5 May 2016
Around half (52%) New Zealanders try to buy NZ made products as often as possible but it is dependent on the category according to findings from the Nielsen Brand-Origin Survey.
Lance Dobson, Director, Retail, Nielsen explains, "Traditional definitions of country of origin have become blurred. Some iconic ‘local’ brands are actually manufactured abroad, while some foreign brands have built a manufacturing presence here.
"And some global brands have been in the market for so long consumers perceive them to be local. Whichever way, brand origin can be a valuable asset for both global and local companies."
When it comes to choosing a product, do consumers prefer global brands or local ones?
For fresh foods, local is the clear preference. They are able to provide farm-to-table freshness. Buying local vegetables rather than global produce is preferred by seven-in-ten New Zealanders (71% vs. 5%), a similar number of people prefer local meat (70% vs. 4%), fruit (69% vs. 5%) and milk (69% vs. 6%). These are followed by seafood (59% vs. 5%) and yoghurt (53% vs. 9%) for local preference when shoppers consider a purchase.
For packaged foods and snacks local taste preferences dominate. Among New Zealand respondents who purchase the category, local brands are preferred to global brands for ice-cream (51% vs. 9%), breakfast cereals (46% vs. 12%), canned vegetables (41% vs. 11%), biscuits (39% vs. 12%), confectionary/chocolate (37% vs. 17%) and crisps and crackers (35% vs. 12%).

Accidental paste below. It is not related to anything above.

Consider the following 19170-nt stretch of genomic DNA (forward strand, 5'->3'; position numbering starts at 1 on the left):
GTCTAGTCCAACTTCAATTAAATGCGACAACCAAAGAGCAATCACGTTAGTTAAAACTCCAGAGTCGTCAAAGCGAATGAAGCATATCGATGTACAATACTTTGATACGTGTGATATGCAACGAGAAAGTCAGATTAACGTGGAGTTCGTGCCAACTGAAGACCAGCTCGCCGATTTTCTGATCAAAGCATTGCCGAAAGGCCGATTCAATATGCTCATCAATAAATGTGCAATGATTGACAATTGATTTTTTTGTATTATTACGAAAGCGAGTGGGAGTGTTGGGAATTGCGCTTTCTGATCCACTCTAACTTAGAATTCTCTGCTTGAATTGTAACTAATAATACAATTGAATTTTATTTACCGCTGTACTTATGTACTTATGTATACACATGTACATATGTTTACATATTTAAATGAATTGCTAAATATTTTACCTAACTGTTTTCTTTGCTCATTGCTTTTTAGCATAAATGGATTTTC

Preferences are mixed for beverages. New Zealand respondents prefer local brands for juice (45% vs. 8%) and water (35% vs. 4%). Opinions are split, however, when it comes to alcoholic beverages (17% vs. 21%), carbonated soft drinks (20% vs. 21%), and coffee and tea (26% vs. 26%) but the largest percentage of people say brand origin is not important to them (37%, 36% and 39% respectively).
With high product development costs for durables and electronic goods and the need for economies of scale, it’s not a surprise that there’s a clear preference for global brands such as computers (48%), mobile phones (46%) and cars (39%).
For personal and home grooming, the largest percentage of respondents in New Zealand say brand origin isn’t important. But for those who do think it is important, they narrowly prefer local for laundry detergent (28% vs. 17%), toothpastes (27% vs. 23%) and soap (26% vs. 19%) and global for deodorant (26% vs. 17%) and cosmetics (25% vs. 12%).
When it comes to baby care, local brands are preferred in New Zealand for baby food (62% vs. 16%) and baby formula (57% vs. 13%). This contrasts to most other regions where global products are preferred. As a milk producing and exporting nation, it’s likely our local brands have high quality and safety regulations, and to consumers this is paramount when providing for infants.
When asked the top decision factors for choosing either global or local we see that New Zealanders place most importance on price, previous good experience, promotions and better product benefits such as flavour for deciding on a brand.
Only 14% of New Zealanders say national pride is one of the most important reasons for choosing local brands but two-fifths (59%) strongly or somewhat agree they prefer buying local brands because they support local businesses.
Read more from the survey here.